II.A Thankful Heart Honors God
>Verses 31-33 speaks of God’s heart that the purpose of bringing a thank offering is to honor, or sanctify Him, in their hearts.
>I sanctify you so I want you to sanctify Me, God is saying.
Psalm 50:23, He who offers a sacrifice of thanksgiving honors Me;
A.Thanksgiving is a freewill offering
>In other words, God did not require them to have a heart of thanksgiving; He allowed this to be something that they could offer of their own free will.
>The New King James reads verse 29 in this way, “And when you offer a sacrifice of thanksgiving to the Lord, offer it of your own free will.”
>When you come to God and respond to Him of your own free will, then your heart is blessed because of it.
Illus – When we’re training up our kids, we often make them do things that they really don’t want to do. Johnny bonks Billy over the head with a toy truck and we say, “Now Johnny, tell Billy you’re sorry!” The problem is that Johnny doesn’t mean a word of it!
>The truth is that it is not just important what we do, but why we do it. If we say we love God, then this will be seen in the way we live, but the reasons for what we do as well.
Proverbs 16:2, All the ways of a man are clean in his own sight, But the Lord weighs the motives.
>But it is God’s best for you and He knows how to bless your life!
A.Be thankful even in difficult things
>There is an amazing aspect of the thanksgiving offering that many people do not see, but is actually very important to understand.
>In all of the offerings, when they were to bring bread, it was to be unleavened, which was a picture of sin, trials, and difficulties.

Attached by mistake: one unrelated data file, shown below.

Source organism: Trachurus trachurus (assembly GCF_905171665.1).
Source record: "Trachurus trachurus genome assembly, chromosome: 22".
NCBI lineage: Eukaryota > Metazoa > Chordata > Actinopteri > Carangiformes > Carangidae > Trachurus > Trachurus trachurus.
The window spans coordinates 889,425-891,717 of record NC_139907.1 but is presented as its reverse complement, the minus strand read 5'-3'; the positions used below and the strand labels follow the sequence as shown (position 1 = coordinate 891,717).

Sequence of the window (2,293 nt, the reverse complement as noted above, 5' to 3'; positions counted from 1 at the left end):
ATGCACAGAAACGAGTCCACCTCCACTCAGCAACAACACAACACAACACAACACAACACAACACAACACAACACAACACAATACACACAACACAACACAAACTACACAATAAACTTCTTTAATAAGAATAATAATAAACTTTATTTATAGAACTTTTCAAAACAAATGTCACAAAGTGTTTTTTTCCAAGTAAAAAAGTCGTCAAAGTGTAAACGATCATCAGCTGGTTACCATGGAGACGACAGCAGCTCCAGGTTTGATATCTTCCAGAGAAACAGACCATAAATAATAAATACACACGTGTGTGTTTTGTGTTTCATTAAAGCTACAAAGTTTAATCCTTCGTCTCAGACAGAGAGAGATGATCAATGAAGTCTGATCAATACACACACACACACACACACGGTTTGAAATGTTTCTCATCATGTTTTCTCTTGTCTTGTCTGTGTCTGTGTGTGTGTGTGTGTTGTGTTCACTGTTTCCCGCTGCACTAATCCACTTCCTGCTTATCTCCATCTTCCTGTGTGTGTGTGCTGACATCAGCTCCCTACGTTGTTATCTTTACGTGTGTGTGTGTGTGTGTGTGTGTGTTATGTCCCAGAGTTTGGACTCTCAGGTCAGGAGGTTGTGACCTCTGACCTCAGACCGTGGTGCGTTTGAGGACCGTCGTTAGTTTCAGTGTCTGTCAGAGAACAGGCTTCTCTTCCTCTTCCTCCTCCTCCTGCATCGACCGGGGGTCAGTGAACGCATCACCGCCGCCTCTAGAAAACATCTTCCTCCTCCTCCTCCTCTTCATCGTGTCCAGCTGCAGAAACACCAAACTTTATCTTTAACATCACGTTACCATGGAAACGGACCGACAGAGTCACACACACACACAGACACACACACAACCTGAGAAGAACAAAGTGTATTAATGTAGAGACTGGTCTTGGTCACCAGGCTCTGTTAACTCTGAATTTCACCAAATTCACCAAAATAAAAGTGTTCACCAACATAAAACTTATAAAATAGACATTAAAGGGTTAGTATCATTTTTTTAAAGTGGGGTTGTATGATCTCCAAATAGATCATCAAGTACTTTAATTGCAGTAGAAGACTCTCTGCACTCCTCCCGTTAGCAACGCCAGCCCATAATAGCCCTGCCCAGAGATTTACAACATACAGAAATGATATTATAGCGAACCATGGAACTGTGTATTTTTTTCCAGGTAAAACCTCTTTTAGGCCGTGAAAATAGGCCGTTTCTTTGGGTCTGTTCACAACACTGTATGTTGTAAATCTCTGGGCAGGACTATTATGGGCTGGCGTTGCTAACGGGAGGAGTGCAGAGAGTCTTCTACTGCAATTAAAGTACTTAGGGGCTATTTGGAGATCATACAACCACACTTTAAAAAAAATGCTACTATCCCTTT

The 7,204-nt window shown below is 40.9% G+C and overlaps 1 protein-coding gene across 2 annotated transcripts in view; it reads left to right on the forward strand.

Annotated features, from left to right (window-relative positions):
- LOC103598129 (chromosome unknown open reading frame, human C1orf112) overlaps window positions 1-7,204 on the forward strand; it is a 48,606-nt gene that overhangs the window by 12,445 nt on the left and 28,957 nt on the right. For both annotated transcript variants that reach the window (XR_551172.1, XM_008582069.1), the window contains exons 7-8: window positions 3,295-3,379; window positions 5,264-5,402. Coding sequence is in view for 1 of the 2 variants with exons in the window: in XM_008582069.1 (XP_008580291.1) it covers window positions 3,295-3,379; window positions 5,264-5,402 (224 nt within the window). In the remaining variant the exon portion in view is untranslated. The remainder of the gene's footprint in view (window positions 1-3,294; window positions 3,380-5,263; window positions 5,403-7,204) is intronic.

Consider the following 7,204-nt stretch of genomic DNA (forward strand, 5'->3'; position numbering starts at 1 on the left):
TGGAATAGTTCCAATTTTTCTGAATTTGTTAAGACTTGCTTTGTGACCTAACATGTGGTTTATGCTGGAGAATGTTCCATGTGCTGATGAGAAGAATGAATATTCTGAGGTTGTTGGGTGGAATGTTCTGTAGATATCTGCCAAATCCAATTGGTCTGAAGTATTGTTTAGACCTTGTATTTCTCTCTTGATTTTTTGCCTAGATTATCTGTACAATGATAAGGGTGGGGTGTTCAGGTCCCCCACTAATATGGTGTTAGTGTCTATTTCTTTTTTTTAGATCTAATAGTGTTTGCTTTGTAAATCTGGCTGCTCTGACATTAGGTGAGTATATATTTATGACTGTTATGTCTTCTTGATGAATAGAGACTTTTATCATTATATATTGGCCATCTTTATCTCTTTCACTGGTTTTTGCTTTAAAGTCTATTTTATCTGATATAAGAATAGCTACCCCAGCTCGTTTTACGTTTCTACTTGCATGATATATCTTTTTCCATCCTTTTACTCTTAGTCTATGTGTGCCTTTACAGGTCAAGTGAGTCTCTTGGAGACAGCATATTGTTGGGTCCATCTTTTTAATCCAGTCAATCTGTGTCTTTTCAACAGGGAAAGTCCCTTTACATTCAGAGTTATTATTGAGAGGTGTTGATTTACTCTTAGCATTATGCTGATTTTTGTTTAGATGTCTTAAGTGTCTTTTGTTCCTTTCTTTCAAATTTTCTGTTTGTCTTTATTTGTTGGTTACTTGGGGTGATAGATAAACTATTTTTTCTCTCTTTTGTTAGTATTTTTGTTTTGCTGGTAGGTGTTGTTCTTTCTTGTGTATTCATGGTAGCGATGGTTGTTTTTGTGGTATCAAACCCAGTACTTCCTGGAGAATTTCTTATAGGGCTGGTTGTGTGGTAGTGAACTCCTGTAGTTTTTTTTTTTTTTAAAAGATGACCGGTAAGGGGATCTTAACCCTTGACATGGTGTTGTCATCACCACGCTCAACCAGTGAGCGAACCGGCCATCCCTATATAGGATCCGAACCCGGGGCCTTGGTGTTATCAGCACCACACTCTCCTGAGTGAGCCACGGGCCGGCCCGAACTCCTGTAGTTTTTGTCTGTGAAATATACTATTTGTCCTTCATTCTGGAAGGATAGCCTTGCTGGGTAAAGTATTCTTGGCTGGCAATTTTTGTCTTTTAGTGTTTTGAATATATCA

>But with the offering of thanksgiving, they were to bring both leavened and unleavened bread in the offering of thanksgiving.
>Many see this as an important lesson of faith; be thankful for the good things, but also be thankful in the midst of trials and difficulties.
>It’s not that you’re thankful for the trials and difficulties, you’re thankful in them.
Illus – Corrie Ten Boom and her sister were arrested for helping the Jews and were sent to Ravensbruck, a “work camp” for prisoners... “Thank you for the fleas…”
>Paul gave us this example in his own life when he wrote to the church in Corinth…
2 Corinthians 12:10, Therefore I am well content with weaknesses, with insults, with distresses, with persecutions, with difficulties, for Christ's sake; for when I am weak, then I am strong.
ØThis is where the believer is distinct from those who have no faith because we know that God is able to use difficulties in our lives and we trust Him by faith that He will work in our lives for His glory and our good.
Illus – During the Depression…
Romans 5:3-4, And not only this, but we also exult in our tribulations, knowing that tribulation brings about perseverance; and perseverance, proven character; and proven character, hope;
A.Enter His courts with thanksgiving
>Lastly, Psalm 100 gives us an insight into how God wants us to come near to Him…
Psalm 100:4-5, Enter His gates with thanksgiving and His courts with praise. Give thanks to Him, bless His name. For the Lord is good; His lovingkindness is everlasting and His faithfulness to all generations.
>Then when you are going through the valley of Baca, you can make it a spring. (Psalm 84:6)